But, which ever way the lightning travels, up or down, it must reverse itself. If the strike is from a cloud to ground, after it hits the ground, there will be a secondary up-strike with multiple returns. There are positive and negative charged ions. There are both positive and negative ions in a cloud and in the ground. These charges can "gather" as they move around in the clouds and in the earth. If there is a positive charge in the earth and a negative charge in the earth, and one charge is much greater than the other, things happen. Mother Nature likes fairness and will make things right. The discharge is the equilibrium. The "bolt" comes when the charge must build up and overcome the resistance of whatever it has to travel through. The higher the resistance, the greater the flow and charge. "Air Terminals" AKA Lightning Rods, cause the charge to bleed off. There is a principle in physics about if you discharge an electrical charge from a flat plate, the charge has to go higher and higher until the charge becomes unstable and initiates flow. with a BIG bang. But, if it is a pointed rod, there is very little space at the point of the rod for the charge to build up so flow is quickly established. That's how a lightning system is designed for a building. Ground rods are driven at each corner of the building and air terminals are set on the roof. The terminals must be 12" to 18" from a gable end, not on the end. The conductors must flow down and no "traps" where the charge would need to reverse or radically change direction. Turns must be gradual and not sharp because lightning doesn't like to change direction.

    My former house was hit twice in 6 weeks. What saved me a lot was that I had a 2" galvanized driven well in my cellar way that I had connected the electrical ground system to along with the required ground rods. After each strike, the water was rusty from the strike. After a suppression system, I was never hit again.

    Upon more thought on the hole in the copper gas line, that well could be a lightning strike. It does really strange things. We had a 12 stall barn on the property with an indoor riding arena, 60' X 200'. A strike went through the barn, it had a metal roof. We had two 4' X 8' Acrylic mirrors on the wall. After the strike, one of the mirrors had marks running through the silver on the back of the plastic where the charge had run along the silver.

    I was once hit while under a house, putting a pump back on a well. There was lightning in the area but not raining. The lightning must have hit a primary neutral somewhere and was grounding through the whole electrical distribution system. I saw the flash while under the house, instantly heard the thunder, and instantly felt it go through my arm below my shoulder, down my arm and through my fingers where I was holding on to the well connection. The strike came out of the bonded well tank that I had pushed out of the way.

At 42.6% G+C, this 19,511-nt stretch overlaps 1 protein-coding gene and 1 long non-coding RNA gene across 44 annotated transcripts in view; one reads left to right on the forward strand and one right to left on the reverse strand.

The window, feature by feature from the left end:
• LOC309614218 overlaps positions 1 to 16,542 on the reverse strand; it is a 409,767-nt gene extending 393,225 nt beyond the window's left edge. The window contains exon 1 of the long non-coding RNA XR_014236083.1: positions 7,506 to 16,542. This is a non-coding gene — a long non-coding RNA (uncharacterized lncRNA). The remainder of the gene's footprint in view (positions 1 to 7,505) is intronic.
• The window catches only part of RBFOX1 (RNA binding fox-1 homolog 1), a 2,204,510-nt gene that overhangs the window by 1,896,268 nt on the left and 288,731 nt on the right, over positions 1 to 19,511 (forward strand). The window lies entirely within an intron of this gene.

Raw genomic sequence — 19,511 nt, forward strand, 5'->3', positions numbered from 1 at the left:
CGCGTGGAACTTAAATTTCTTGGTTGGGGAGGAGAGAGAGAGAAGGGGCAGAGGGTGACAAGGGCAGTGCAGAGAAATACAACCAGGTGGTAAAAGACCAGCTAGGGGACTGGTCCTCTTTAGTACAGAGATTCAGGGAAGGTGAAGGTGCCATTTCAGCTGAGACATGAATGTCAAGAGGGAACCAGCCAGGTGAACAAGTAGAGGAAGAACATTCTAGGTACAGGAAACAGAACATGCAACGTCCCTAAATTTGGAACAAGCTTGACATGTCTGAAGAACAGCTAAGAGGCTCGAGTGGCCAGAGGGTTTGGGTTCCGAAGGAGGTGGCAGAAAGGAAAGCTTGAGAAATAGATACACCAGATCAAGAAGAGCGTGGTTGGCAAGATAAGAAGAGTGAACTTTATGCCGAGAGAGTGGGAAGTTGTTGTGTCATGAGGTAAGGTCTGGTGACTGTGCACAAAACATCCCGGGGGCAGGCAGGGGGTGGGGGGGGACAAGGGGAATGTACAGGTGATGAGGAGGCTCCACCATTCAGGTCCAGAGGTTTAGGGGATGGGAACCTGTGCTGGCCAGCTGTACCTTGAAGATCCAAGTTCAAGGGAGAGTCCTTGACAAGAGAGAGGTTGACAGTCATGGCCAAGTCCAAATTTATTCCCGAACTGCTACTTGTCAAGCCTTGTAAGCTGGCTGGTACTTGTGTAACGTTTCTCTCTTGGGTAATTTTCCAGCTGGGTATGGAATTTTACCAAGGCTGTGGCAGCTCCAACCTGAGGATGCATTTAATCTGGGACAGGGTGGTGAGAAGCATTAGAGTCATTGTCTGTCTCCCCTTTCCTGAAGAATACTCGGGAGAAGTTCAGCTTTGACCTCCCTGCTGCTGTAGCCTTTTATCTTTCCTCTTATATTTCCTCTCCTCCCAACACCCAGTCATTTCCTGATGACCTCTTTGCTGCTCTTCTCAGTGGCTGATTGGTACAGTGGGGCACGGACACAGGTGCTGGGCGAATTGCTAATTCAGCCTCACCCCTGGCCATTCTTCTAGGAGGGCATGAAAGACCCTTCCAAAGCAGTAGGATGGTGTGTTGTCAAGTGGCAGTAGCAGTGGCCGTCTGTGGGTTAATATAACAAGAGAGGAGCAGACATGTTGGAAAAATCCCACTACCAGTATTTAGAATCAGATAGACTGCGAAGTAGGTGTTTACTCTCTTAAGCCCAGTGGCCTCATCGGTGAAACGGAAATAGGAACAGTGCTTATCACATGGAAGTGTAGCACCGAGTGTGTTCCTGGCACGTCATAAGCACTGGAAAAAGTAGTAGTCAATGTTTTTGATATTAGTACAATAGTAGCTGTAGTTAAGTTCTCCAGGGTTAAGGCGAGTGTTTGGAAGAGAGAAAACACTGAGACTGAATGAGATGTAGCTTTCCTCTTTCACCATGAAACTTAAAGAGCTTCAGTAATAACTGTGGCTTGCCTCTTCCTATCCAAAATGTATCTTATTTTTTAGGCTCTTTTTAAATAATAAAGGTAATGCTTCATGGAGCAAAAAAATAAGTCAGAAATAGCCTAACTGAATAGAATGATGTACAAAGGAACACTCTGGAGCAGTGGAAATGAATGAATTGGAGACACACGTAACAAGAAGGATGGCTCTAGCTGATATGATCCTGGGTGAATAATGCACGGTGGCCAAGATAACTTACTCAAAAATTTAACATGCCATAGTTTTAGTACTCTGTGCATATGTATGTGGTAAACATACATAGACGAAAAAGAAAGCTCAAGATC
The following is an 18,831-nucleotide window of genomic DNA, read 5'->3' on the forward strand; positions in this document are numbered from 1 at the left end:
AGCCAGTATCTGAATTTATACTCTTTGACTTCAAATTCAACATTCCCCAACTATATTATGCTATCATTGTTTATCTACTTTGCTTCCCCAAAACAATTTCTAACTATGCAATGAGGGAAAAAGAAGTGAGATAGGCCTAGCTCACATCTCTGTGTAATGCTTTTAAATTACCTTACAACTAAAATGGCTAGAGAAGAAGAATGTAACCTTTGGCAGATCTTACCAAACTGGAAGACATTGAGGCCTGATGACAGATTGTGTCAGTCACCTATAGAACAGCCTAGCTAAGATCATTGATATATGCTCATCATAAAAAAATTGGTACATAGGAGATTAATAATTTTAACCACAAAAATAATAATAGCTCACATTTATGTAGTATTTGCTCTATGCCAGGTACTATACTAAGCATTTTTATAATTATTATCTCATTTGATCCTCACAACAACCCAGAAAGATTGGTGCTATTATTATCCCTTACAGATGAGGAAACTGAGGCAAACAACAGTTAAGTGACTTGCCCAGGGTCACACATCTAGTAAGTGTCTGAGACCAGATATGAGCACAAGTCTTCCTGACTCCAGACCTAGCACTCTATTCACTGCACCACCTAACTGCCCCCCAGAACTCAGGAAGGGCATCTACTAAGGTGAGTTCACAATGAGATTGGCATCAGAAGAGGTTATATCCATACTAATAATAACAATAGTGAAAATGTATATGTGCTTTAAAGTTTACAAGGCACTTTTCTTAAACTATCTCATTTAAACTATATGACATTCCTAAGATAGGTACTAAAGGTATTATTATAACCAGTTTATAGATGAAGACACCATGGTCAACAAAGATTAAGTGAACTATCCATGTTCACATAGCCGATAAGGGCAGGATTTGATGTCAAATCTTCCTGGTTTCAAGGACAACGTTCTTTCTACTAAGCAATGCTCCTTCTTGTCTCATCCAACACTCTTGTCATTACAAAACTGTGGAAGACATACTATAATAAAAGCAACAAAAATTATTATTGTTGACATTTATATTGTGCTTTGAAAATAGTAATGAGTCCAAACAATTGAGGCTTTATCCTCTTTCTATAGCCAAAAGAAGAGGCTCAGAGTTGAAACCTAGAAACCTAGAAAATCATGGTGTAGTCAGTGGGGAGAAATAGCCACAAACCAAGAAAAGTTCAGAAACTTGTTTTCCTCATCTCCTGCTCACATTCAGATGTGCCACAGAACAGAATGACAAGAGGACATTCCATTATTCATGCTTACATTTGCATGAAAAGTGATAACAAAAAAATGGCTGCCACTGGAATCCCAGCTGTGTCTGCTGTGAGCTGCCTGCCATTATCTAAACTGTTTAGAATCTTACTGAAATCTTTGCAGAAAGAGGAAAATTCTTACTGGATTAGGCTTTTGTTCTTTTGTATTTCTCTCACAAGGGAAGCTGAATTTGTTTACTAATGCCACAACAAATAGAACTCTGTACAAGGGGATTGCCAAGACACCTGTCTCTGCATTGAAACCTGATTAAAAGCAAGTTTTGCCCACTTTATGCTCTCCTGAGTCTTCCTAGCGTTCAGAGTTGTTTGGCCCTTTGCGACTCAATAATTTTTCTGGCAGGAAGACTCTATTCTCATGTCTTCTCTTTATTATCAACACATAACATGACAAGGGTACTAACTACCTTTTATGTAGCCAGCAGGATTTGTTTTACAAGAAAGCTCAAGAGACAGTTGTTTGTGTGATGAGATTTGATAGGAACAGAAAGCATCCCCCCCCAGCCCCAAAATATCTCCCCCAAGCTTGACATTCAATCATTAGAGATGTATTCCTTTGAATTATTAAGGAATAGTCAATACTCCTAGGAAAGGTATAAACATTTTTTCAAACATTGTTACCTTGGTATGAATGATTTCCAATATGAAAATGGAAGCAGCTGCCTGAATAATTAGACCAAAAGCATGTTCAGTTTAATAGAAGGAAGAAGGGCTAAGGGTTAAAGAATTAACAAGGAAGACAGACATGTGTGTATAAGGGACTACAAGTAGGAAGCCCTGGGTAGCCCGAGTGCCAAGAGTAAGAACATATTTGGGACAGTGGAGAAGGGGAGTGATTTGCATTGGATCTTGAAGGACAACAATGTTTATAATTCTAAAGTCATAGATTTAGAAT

In properly designed lightning suppression systems, you are even supposed to bond the garage door tracks to the system to stop any flash-over situations. If it's metal.t must be bonded. It has a way of finding a weak link in the system.

    For what it is worth.
  • RobGRobG Posts: 1,850Member
    Brass fittings for propane piping

    If my memory serves correctly, years ago, we had the option to use Swaglock compression fittings on copper tubing for gas / propane. I always used flares because they were always available at the supply house (and cheaper). Does anyone else recall this?

    Rob 
  • SWEISWEI Posts: 7,356Member
    edited July 2012
    lightning

    Is indeed tricky stuff, but we can all learn from the century of experience our communications and power distribution industries have under their belts.  Quality grounding is paramount, and literally everything metallic is bonded together and into the grounding electrode system -- at multiple points.  If you ever get the chance to tour an electrical substation or a communications site that has a tower, ask them how they deal with lightning.  It's quite informative.



    For anyone interested in learning more, an excellent tutorial and reference is available free (courtesy of the US Army) http://armypubs.army.mil/eng/DR_pubs/dr_a/pdf/tm5_690.pdf



    NFPA 780 is the 'official' standard, but few jurisdictions actively enforce it.  The Army manual covers both the theory and the practice quite well.
  • Mark EathertonMark Eatherton Posts: 5,843Member
    Lightning versus CssT

    Bob,



    Having been personally exposed to the dangers of "Near lightning" strikes, and its effect on CSST, I can tell you that it is much more serious than people would like to have us believe.